The Entrance Facade with the moat from a circa 1915 postcard
The side of the House from a circa 1911 postcard
House & Family History: Ightham probably dates to around 1340. When Sir Thomas Colyer-Fergusson died in 1951, his grandson auctioned the contents and sold the House to a group of local citizens who hoped to save and preserve it; unfortunately, the cost was beyond them and Ightham was again sold in 1953. This time it was purchased by Charles Henry Robinson of Portland, Maine. Mr. Robinson fell in love with Ightham Mote when he saw a picture of it in an art dealer's shop in London; years later he was able to acquire the House and restore and furnish it with 17th century English furniture. Mr. Robinson bequeathed Ightham Mote to the National Trust on his death in 1985.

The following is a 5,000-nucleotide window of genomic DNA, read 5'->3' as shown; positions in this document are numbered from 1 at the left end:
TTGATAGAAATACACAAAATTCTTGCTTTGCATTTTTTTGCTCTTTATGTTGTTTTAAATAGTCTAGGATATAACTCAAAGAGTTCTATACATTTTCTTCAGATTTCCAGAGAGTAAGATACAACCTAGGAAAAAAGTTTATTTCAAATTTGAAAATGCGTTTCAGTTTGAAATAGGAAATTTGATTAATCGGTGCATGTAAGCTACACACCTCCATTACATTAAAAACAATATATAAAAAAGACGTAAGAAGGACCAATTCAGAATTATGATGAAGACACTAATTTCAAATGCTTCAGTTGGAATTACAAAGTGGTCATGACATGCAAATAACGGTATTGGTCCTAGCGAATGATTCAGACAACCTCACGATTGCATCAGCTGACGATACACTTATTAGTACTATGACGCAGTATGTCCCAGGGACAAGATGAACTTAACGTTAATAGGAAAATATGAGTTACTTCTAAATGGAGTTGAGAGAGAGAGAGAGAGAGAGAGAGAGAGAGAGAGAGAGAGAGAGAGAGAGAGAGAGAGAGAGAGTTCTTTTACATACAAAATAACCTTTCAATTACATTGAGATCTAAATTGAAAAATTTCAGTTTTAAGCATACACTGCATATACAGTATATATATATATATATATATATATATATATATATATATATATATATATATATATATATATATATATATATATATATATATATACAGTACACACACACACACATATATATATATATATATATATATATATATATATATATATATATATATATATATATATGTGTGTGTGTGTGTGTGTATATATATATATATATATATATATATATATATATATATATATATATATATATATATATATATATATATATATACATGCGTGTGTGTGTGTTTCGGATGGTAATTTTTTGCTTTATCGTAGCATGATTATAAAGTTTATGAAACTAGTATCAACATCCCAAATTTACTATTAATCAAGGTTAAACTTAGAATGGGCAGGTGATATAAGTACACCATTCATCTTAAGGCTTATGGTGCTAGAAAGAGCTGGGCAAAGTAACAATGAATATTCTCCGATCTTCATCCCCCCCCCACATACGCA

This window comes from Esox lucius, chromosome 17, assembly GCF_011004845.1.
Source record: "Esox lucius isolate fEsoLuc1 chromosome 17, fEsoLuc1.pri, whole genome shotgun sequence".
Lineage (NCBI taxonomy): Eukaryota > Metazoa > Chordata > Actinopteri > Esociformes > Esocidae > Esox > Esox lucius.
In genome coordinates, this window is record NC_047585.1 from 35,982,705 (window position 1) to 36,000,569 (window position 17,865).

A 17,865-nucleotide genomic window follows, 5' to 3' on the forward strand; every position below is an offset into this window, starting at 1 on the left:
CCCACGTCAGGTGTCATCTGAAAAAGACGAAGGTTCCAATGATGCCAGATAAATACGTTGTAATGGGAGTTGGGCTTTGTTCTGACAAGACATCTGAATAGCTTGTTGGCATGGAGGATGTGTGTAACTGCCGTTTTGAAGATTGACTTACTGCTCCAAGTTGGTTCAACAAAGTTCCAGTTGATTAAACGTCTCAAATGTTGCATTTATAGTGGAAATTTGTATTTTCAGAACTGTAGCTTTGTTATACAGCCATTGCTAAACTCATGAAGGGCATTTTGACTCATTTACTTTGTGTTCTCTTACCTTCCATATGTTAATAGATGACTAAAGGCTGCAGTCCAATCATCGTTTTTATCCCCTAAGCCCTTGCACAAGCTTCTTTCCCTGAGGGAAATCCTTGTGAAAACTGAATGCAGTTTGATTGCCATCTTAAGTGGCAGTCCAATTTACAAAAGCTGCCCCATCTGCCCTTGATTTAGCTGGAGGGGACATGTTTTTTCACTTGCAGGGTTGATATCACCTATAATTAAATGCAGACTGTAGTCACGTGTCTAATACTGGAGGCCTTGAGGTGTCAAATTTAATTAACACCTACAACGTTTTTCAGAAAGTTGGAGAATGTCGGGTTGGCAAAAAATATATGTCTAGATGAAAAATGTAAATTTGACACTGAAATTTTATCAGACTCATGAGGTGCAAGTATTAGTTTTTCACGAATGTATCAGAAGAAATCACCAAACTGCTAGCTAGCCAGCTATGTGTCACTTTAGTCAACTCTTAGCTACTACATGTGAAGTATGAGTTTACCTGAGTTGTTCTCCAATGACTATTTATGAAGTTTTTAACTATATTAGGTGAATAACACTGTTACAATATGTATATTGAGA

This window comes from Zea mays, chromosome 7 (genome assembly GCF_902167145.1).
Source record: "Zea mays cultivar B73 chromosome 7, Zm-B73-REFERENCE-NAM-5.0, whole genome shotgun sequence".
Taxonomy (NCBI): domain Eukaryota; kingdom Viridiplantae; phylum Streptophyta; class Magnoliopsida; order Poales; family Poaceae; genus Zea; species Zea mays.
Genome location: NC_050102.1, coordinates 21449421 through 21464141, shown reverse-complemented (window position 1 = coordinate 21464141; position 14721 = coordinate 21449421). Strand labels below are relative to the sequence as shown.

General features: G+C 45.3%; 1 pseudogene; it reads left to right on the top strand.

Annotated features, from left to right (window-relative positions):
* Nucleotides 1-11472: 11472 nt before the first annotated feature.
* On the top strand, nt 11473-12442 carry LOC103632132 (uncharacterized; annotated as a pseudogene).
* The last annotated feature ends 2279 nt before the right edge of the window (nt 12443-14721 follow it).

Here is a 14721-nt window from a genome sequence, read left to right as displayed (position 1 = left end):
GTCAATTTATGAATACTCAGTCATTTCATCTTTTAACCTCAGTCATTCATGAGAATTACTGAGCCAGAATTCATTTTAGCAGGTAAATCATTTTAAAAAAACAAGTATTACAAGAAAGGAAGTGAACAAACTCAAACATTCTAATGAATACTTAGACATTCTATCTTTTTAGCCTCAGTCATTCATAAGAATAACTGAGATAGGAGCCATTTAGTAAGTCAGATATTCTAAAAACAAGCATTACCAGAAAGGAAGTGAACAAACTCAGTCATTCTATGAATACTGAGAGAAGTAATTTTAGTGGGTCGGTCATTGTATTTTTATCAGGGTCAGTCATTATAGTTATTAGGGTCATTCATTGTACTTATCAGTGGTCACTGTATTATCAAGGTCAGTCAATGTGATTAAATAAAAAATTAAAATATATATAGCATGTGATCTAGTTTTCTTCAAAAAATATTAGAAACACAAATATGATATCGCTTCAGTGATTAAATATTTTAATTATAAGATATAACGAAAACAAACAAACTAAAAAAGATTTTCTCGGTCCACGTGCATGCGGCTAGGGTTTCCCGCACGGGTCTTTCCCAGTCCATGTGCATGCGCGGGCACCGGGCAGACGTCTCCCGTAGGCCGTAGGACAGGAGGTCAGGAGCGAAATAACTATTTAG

Comments: Ightham Mote is considered one of the loveliest and most interesting surviving Tudor manor houses in Britain.
Garden & Outbuildings: The site is moated.
Chapel & Church: The Tudor Chapel is extant.
Country Life: I, 406, 1897. XXI, 414, 1907.
House Listed: Grade I
Park Listed: Not Listed
Past Seat of: Cawne family, 1360-99. Haut family, 1444-1521. Clement family, 1521-44. Allen family, 1544-91. Selby family, 1591-1889. Sir Thomas Colyer-Fergusson; 19th century; Fergusson family here until 1951. Charles Henry Robinson, 20th century.
Current Ownership Type: The National Trust
Primary Current Ownership Use: Visitor Attraction